Hundreds of players released, lawsuits over transfers and £200MILLION in damages to promotion-chasers…one sports lawyer explains why voiding the 2019-20 season would cause CHAOS
- The future of the 2019-20 season is up in the air amid the coronavirus crisis
- There have been a growing number of voices suggesting it should be voided
- But that would lead to serious issues in terms of legal disputes in the future
- Sportsmail spoke to sports lawyer David Seligman to find out what might happen
- Coronavirus symptoms: what are they and should you see a doctor?
Everything around football is up in the air. The season has been suspended for weeks and it is unclear when – and if – it might return. As time goes on, there are more voices calling for the campaign to be called off amid the coronavirus crisis.
They do not seem to factor in the sheer number of issues that would be caused by ending it in the near future. There has been speculation over potential legal action – but what would actually happen if they decided to announce it was over today?
Sportsmail has spoken to sports lawyer David Seligman of Brandsmiths to find out what would happen if the season was rendered null and void…
The Premier League and EFL seasons are up in the air amid the ongoing coronavirus crisis
There have been suggestions it could be rendered null and void but what might happen?
A lot of EFL clubs will basically get rid of every player they do not want to keep. Every season, EFL clubs release loads of players. They’d save salaries for April, May and June and a month’s severance, so four months of wages.
They wouldn’t be able to argue force majeure – unforeseeable circumstances that prevent someone from fulfilling a contract – because EFL and Premier League contracts don’t include those express clauses.
What they might be able to do is argue that the contract is frustrated. It means that for reasons beyond control of the parties you can’t do what the contract promises. Contracts could be set aside because of unforeseen events that render the obligation impossible. That applies to employment contracts and loan contracts.
Sportsmail spoke to sports lawyer David Seligman (right) to discuss the possible outcome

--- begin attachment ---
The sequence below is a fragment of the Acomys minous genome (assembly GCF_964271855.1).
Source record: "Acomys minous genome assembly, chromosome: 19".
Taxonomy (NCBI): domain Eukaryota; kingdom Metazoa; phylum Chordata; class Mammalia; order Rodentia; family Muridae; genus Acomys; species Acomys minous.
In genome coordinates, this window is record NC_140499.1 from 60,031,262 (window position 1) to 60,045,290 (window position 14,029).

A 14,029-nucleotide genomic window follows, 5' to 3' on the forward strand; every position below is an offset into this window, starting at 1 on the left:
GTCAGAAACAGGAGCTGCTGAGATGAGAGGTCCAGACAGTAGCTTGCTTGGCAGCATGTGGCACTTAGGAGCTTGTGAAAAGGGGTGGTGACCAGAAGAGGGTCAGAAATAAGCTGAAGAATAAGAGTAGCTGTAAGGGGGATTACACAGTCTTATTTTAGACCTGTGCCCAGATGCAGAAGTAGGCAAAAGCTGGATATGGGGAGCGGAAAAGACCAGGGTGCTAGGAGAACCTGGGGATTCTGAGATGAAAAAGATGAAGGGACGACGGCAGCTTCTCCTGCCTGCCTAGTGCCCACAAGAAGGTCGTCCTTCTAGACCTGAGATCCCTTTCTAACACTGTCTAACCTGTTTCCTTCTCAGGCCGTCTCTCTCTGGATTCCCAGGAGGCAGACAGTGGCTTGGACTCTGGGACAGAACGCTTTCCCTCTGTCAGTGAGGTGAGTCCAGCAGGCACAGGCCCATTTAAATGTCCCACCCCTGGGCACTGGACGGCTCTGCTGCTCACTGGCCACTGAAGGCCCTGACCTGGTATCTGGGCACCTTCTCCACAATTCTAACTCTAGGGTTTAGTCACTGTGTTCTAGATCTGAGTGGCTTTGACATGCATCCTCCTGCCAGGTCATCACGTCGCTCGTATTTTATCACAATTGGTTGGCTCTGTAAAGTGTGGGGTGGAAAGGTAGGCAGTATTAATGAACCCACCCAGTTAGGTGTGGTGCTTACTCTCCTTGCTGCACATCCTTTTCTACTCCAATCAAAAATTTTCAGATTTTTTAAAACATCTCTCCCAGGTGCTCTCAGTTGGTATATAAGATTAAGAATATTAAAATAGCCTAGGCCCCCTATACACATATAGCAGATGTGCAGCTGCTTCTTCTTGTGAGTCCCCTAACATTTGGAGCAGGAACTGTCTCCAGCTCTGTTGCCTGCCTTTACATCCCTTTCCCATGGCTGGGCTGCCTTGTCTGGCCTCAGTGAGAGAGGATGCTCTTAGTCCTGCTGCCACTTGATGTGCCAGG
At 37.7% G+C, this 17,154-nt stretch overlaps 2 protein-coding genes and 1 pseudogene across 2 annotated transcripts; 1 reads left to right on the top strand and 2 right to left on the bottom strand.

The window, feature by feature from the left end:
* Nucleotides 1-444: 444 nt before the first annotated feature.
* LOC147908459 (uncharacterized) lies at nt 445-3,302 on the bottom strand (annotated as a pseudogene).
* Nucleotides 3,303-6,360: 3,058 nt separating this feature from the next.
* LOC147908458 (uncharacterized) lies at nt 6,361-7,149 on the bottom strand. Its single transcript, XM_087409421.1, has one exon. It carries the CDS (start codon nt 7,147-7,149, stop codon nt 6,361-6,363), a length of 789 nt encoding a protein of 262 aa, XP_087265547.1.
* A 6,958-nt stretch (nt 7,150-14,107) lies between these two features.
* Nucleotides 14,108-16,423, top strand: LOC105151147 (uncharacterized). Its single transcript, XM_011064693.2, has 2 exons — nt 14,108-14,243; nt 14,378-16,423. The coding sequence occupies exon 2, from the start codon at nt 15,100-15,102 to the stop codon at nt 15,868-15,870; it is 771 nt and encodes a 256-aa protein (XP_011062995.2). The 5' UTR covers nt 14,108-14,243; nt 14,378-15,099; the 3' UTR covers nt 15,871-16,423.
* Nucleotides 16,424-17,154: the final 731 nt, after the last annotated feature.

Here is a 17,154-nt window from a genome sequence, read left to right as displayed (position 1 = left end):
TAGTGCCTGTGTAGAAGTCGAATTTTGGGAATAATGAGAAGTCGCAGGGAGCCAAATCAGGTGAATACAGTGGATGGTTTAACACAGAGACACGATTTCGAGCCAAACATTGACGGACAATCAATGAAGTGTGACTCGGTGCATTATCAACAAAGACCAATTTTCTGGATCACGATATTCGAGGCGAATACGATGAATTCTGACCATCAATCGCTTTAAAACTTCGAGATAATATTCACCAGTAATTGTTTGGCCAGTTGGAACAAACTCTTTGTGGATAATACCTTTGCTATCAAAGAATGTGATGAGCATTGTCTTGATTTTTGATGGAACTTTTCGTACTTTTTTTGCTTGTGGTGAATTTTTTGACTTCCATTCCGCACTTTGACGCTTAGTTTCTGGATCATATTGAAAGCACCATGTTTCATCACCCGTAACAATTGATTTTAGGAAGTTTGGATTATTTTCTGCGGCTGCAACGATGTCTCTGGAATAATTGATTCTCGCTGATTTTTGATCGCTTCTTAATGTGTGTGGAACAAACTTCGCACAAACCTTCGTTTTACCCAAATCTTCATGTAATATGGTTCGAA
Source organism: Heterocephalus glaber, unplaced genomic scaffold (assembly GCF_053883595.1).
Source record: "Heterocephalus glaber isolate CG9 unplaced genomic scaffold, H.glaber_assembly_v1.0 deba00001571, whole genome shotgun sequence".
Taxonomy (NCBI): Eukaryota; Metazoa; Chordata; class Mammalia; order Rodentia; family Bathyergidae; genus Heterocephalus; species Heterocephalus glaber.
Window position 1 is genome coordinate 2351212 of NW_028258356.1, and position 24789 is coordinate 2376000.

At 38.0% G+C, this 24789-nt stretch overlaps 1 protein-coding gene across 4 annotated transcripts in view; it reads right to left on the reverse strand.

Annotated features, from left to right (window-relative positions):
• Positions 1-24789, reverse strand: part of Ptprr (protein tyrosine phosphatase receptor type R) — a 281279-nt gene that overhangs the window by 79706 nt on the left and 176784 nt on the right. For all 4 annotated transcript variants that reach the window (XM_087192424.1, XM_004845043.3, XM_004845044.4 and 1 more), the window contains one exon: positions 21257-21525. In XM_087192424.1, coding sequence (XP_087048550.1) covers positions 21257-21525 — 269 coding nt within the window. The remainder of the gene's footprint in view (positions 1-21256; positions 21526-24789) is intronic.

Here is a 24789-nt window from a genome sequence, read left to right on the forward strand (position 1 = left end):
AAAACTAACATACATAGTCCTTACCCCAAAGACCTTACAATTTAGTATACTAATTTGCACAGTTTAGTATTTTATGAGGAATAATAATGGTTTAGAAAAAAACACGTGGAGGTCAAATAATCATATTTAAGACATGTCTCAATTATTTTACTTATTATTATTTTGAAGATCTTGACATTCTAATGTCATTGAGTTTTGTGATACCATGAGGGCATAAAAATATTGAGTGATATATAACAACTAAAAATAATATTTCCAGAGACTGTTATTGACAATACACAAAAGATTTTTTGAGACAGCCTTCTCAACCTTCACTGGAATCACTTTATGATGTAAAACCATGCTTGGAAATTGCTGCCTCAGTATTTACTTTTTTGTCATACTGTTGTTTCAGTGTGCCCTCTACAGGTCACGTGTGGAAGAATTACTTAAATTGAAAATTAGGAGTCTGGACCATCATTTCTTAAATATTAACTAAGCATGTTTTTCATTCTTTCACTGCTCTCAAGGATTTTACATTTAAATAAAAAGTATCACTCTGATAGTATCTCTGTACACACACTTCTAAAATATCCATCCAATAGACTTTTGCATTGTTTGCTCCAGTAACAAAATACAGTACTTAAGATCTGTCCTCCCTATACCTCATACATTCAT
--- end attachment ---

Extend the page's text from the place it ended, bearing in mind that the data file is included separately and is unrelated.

A huge number of players could be released in the EFL if clubs can argue for frustration
If you set aside a contract for a player who is engaged to play for you next season they are unlikely to re-sign for you, but if you have a player that you are counting down the days until they leave, the doctrine of frustration would be used to the club’s advantages.
Players are unable to play. No players or clubs thought they’d be in this situation. It’s physically impossible for the players to fulfill the obligation in the contract.
Frustration is an argument I’d raise on behalf of the clubs to set aside employment contracts and loan players.
It’s potentially hundreds of players being released from their deals and clubs having a valid legal basis to do so.
It could lead to potentially hundreds of players being released from their contracts early
Say you want to keep players and they are meant to be getting a bonus for staying up or qualifying for Europe – would they have a right to claiming it?
It depends. Say the season is voided – it depends how the contract is drafted, if it says if we ‘retain our status at the end of the 2019-20 season’ then it would be pretty hard to argue around it on the basis that they have, albeit in unusual circumstances.
But there will be issues if the season doesn’t finish and they decide to relegate the bottom three teams anyway. There are players due for a wage cut if they go down. It’s unlikely, but there would be an argument that they haven’t been relegated due to performance, so they shouldn’t have their wage cut.
The obvious one if they voided the season would be obligations to other clubs for transfers. For example, if a club sold a player to Luton and a clause of the transfer agreement states that if they stay up, they will pay £100,000. The selling club would argue they stayed up so Luton owe them the money. Luton would argue that it is as though the season never happened, that obligation passes onto next season essentially.
The EFL and Premier League would have to implement some very detailed guidance in an attempt to give clubs clarity in such circumstances.
Bruno Fernandes signed for Manchester United in January – like most deals, it includes options
Wouldn’t teams just come to an unanimous agreement?